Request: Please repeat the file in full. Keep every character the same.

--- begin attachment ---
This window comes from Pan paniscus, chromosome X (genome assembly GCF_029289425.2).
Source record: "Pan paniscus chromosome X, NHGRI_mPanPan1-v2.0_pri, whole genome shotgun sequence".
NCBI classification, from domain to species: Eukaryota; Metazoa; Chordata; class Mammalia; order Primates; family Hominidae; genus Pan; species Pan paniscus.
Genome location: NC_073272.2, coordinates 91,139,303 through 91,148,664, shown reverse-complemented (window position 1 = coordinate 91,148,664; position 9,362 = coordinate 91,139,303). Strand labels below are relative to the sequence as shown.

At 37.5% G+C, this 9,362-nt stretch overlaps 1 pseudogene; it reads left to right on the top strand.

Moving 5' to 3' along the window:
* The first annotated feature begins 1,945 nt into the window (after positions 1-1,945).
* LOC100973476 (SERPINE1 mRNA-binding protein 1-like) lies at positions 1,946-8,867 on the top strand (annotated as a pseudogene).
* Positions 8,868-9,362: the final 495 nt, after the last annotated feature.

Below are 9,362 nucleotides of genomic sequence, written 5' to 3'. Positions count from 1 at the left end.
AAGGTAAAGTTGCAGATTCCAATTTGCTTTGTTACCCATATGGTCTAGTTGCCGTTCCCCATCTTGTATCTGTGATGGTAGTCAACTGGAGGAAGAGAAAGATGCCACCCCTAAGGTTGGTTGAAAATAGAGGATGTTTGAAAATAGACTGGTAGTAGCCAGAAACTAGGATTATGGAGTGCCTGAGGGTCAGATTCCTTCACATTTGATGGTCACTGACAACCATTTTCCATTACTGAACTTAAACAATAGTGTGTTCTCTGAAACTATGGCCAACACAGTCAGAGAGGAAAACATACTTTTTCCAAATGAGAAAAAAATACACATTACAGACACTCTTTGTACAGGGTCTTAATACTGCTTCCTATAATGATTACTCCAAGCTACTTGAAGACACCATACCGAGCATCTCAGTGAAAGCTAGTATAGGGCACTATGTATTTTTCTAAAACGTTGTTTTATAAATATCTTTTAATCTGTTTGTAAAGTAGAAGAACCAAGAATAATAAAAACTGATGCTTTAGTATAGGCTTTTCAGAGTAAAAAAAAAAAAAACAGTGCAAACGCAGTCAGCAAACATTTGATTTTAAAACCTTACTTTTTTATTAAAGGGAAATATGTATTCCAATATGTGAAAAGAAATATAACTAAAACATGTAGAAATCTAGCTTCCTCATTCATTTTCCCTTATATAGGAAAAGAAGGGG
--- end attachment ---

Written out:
This window comes from Pan paniscus, chromosome X (genome assembly GCF_029289425.2).
Source record: "Pan paniscus chromosome X, NHGRI_mPanPan1-v2.0_pri, whole genome shotgun sequence".
NCBI classification, from domain to species: Eukaryota; Metazoa; Chordata; class Mammalia; order Primates; family Hominidae; genus Pan; species Pan paniscus.
Genome location: NC_073272.2, coordinates 91,139,303 through 91,148,664, shown reverse-complemented (window position 1 = coordinate 91,148,664; position 9,362 = coordinate 91,139,303). Strand labels below are relative to the sequence as shown.

At 37.5% G+C, this 9,362-nt stretch overlaps 1 pseudogene; it reads left to right on the top strand.

Moving 5' to 3' along the window:
* The first annotated feature begins 1,945 nt into the window (after positions 1-1,945).
* LOC100973476 (SERPINE1 mRNA-binding protein 1-like) lies at positions 1,946-8,867 on the top strand (annotated as a pseudogene).
* Positions 8,868-9,362: the final 495 nt, after the last annotated feature.

Below are 9,362 nucleotides of genomic sequence, written 5' to 3'. Positions count from 1 at the left end.
AAGGTAAAGTTGCAGATTCCAATTTGCTTTGTTACCCATATGGTCTAGTTGCCGTTCCCCATCTTGTATCTGTGATGGTAGTCAACTGGAGGAAGAGAAAGATGCCACCCCTAAGGTTGGTTGAAAATAGAGGATGTTTGAAAATAGACTGGTAGTAGCCAGAAACTAGGATTATGGAGTGCCTGAGGGTCAGATTCCTTCACATTTGATGGTCACTGACAACCATTTTCCATTACTGAACTTAAACAATAGTGTGTTCTCTGAAACTATGGCCAACACAGTCAGAGAGGAAAACATACTTTTTCCAAATGAGAAAAAAATACACATTACAGACACTCTTTGTACAGGGTCTTAATACTGCTTCCTATAATGATTACTCCAAGCTACTTGAAGACACCATACCGAGCATCTCAGTGAAAGCTAGTATAGGGCACTATGTATTTTTCTAAAACGTTGTTTTATAAATATCTTTTAATCTGTTTGTAAAGTAGAAGAACCAAGAATAATAAAAACTGATGCTTTAGTATAGGCTTTTCAGAGTAAAAAAAAAAAAAACAGTGCAAACGCAGTCAGCAAACATTTGATTTTAAAACCTTACTTTTTTATTAAAGGGAAATATGTATTCCAATATGTGAAAAGAAATATAACTAAAACATGTAGAAATCTAGCTTCCTCATTCATTTTCCCTTATATAGGAAAAGAAGGGG